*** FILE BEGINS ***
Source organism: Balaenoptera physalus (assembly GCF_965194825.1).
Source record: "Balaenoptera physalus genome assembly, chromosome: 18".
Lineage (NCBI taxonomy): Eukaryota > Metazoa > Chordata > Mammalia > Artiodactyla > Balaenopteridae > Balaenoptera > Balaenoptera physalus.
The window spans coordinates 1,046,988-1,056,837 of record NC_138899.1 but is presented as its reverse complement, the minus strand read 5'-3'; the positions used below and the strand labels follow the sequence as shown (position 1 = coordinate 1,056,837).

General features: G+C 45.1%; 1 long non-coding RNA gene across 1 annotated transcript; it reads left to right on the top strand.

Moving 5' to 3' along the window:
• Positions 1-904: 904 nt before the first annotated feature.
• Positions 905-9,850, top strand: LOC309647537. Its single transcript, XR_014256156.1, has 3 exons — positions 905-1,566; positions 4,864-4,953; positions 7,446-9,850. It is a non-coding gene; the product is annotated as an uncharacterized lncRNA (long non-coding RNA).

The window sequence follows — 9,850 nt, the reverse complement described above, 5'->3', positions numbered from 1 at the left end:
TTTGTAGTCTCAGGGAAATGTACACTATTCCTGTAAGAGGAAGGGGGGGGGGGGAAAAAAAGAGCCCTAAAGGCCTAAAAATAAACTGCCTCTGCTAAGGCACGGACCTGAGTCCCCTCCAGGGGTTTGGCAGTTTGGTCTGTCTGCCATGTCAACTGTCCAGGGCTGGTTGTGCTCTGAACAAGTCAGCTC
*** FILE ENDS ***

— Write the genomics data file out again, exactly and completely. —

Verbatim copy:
Source organism: Balaenoptera physalus (assembly GCF_965194825.1).
Source record: "Balaenoptera physalus genome assembly, chromosome: 18".
Lineage (NCBI taxonomy): Eukaryota > Metazoa > Chordata > Mammalia > Artiodactyla > Balaenopteridae > Balaenoptera > Balaenoptera physalus.
The window spans coordinates 1,046,988-1,056,837 of record NC_138899.1 but is presented as its reverse complement, the minus strand read 5'-3'; the positions used below and the strand labels follow the sequence as shown (position 1 = coordinate 1,056,837).

General features: G+C 45.1%; 1 long non-coding RNA gene across 1 annotated transcript; it reads left to right on the top strand.

Moving 5' to 3' along the window:
• Positions 1-904: 904 nt before the first annotated feature.
• Positions 905-9,850, top strand: LOC309647537. Its single transcript, XR_014256156.1, has 3 exons — positions 905-1,566; positions 4,864-4,953; positions 7,446-9,850. It is a non-coding gene; the product is annotated as an uncharacterized lncRNA (long non-coding RNA).

The window sequence follows — 9,850 nt, the reverse complement described above, 5'->3', positions numbered from 1 at the left end:
TTTGTAGTCTCAGGGAAATGTACACTATTCCTGTAAGAGGAAGGGGGGGGGGGGAAAAAAAGAGCCCTAAAGGCCTAAAAATAAACTGCCTCTGCTAAGGCACGGACCTGAGTCCCCTCCAGGGGTTTGGCAGTTTGGTCTGTCTGCCATGTCAACTGTCCAGGGCTGGTTGTGCTCTGAACAAGTCAGCTC